It’s not just cool to control your Raspberry Pi sense HAT with a mere wiggle from your magic finger. Oh no. It’s super cool. OK, using gestures makes life that teeny bit easier and more convenient, blah blah blah. But really we love it because it’s just F-U-N. And you can’t get enough of that stuff in your life, right?
So we set out with a smile on our faces and itchy trigger fingers to setup our Raspberry Pi Sense HAT with a Flick Large. And if you still don’t get why this is so exciting, just check this out:
For starters, we needed to put the various boards together. No big deal, we simply placed the longer stacking header on the Raspberry Pi Sense HAT and connected it. Then we hooked up the Flick Large too.
Don’t stress out if your header doesn’t exactly look like this. What’s important is that the metal part is at least 1.2 cm tall so the Flick Large jumper cable can plug onto it.
At this point we very carefully removed the original header that came with our Pi Sense Hat and binned it. In its place we proudly used our new stacking header P/N 15455 – and slid it through.
Now, with the header snugly in place, we installed the Raspberry Pi Sense HAT on top of the Raspberry Pi like so:
Last but not least, we connected the Flick Large cable.
This really was easy enough, but if you need help on how to connect the Flick Large to the Raspberry Pi’s header please follow this link.
Time for a top tip: Raspberry Pi with its Sense HAT connected can still fit in some cases (such as the original Pi 3 case) if you keep the top off. Good luck with that…
Now it was time to configure the OS. We worked with Raspbian on this project because we find it so easy to use. If you don’t yet have it, download it today and set it up using this guide from the Raspberry Pi Foundation.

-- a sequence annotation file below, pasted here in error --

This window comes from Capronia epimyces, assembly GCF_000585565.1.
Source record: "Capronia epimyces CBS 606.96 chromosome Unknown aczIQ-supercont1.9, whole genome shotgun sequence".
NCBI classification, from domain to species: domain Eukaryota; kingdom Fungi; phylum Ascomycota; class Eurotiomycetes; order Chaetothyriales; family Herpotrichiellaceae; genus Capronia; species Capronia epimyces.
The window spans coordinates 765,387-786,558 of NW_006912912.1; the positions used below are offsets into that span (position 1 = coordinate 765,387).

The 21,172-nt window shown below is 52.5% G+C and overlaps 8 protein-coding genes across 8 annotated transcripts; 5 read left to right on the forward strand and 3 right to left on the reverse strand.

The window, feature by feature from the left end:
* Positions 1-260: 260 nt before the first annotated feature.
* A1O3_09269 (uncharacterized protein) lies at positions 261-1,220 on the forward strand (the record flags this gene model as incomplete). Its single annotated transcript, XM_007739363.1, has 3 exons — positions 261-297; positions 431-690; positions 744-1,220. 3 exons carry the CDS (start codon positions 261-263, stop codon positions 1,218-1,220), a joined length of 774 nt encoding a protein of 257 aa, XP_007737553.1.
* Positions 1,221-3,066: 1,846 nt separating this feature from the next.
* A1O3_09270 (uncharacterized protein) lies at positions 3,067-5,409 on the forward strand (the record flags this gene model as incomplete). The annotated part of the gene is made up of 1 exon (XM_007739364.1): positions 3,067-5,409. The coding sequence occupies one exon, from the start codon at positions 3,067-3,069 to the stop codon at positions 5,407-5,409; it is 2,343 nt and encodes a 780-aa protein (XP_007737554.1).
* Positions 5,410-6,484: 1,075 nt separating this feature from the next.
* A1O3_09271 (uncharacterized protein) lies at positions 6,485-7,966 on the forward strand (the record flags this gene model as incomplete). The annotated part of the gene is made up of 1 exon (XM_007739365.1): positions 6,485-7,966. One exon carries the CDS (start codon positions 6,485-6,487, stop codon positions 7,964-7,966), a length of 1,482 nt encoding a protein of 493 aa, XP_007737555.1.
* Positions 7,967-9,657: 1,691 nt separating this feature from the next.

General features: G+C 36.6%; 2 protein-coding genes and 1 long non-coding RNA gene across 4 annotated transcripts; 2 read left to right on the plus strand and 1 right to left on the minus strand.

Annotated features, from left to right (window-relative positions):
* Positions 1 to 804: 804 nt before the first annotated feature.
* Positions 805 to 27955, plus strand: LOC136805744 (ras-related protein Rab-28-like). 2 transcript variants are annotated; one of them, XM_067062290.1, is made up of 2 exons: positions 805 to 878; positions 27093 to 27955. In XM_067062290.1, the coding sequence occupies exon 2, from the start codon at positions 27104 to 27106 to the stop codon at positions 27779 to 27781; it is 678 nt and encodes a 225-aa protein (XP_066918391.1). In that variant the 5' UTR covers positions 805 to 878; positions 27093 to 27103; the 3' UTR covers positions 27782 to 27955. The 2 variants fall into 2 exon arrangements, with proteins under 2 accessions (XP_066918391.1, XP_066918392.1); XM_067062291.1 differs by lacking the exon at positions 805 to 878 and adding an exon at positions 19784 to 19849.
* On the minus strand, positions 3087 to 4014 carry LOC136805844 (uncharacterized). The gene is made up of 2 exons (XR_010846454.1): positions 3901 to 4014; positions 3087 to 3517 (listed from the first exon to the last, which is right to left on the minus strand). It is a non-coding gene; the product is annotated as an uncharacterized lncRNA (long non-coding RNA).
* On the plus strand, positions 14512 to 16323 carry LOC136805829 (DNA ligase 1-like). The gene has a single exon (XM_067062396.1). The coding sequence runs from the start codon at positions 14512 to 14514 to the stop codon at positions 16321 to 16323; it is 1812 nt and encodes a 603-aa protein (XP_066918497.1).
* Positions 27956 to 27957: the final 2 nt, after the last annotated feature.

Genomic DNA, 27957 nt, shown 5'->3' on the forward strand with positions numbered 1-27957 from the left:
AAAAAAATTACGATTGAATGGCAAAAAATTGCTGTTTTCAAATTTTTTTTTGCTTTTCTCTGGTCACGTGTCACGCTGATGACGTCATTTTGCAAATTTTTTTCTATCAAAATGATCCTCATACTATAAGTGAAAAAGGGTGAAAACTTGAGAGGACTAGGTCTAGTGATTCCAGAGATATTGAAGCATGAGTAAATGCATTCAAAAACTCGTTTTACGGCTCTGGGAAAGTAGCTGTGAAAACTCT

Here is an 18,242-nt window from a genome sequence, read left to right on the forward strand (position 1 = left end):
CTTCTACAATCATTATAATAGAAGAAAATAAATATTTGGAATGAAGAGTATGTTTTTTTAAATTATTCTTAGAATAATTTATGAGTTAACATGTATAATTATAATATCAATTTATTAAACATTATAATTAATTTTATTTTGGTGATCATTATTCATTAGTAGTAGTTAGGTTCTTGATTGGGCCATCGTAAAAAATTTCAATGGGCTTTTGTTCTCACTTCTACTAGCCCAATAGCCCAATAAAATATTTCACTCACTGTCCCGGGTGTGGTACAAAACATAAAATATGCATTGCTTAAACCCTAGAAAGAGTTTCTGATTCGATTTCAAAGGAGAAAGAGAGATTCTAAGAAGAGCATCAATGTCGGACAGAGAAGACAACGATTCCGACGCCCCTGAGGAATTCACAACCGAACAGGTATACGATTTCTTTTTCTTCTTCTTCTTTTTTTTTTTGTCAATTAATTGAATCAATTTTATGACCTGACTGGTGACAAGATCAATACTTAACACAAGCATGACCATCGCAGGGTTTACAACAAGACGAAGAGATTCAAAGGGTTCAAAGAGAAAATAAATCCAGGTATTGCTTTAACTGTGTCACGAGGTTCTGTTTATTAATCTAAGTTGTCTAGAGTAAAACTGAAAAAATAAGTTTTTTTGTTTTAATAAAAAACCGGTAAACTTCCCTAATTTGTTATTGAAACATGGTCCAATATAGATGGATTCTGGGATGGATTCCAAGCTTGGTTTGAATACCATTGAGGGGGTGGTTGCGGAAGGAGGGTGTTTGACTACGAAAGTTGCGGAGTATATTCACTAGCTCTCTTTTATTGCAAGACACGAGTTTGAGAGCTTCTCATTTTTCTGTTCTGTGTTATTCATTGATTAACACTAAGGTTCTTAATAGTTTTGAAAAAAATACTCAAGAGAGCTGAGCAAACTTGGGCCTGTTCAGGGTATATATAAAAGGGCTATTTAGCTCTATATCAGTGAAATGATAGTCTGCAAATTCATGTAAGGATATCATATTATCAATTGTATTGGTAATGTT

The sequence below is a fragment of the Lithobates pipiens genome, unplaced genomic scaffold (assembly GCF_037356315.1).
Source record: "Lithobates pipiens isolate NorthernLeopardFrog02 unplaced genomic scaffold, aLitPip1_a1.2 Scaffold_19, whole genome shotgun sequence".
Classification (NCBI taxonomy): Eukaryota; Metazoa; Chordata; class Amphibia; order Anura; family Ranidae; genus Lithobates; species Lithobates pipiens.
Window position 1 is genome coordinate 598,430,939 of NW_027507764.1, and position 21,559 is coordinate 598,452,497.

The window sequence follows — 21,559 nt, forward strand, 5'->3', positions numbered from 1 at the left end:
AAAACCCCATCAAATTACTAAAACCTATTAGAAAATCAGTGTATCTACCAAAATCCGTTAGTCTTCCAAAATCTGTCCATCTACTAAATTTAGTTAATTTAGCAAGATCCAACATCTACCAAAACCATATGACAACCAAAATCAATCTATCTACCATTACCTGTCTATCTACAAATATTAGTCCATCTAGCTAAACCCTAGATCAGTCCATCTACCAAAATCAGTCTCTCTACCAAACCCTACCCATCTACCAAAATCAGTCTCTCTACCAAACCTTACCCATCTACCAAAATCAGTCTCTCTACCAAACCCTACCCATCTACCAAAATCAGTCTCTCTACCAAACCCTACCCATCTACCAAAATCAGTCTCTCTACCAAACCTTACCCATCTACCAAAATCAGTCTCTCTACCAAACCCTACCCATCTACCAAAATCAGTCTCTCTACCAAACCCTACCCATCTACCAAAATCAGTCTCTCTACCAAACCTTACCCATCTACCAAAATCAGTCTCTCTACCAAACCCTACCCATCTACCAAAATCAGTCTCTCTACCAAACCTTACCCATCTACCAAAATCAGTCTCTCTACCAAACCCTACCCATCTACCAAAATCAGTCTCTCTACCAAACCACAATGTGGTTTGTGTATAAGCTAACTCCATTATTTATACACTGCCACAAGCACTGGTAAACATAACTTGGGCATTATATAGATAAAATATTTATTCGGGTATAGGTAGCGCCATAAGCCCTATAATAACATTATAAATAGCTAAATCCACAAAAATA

Once the OS was setup we then installed the code for our Flick boards.
Download and configure the code to get the library and the script needed to run the demo.
And then…it was the moment to test out this little beauty!
You can do this either via the keyboard and monitor plugged to you Raspberry Pi – or through an SSH session by typing:
Bingo! The Sense HAT welcomed us with a scrolling text before clearing the display. And that was our cue to wave our hands around manically as we explored the gesture controls. To save you time and much flailing about, here are the gestures and what will be displayed on the Sense HAT:
Wheel A rotating green and blue circle
Flick A blue arrow
Tap A green bar or a green square
Double Tap A blinking green bar or a green square
Touch A shaded blue bar or a shaded blue square
XYZ A white dot which varies brightness when the finger is further or closer to the board
We have to admit it, controlling our Raspberry Pi sense HAT with nothing but a wave of our digits made us feel All Powerful, like some sad low budget version of Masters of the Universe. But it’s truly amazing technology and huge fun to do. So this weekend, get your hands on your own version.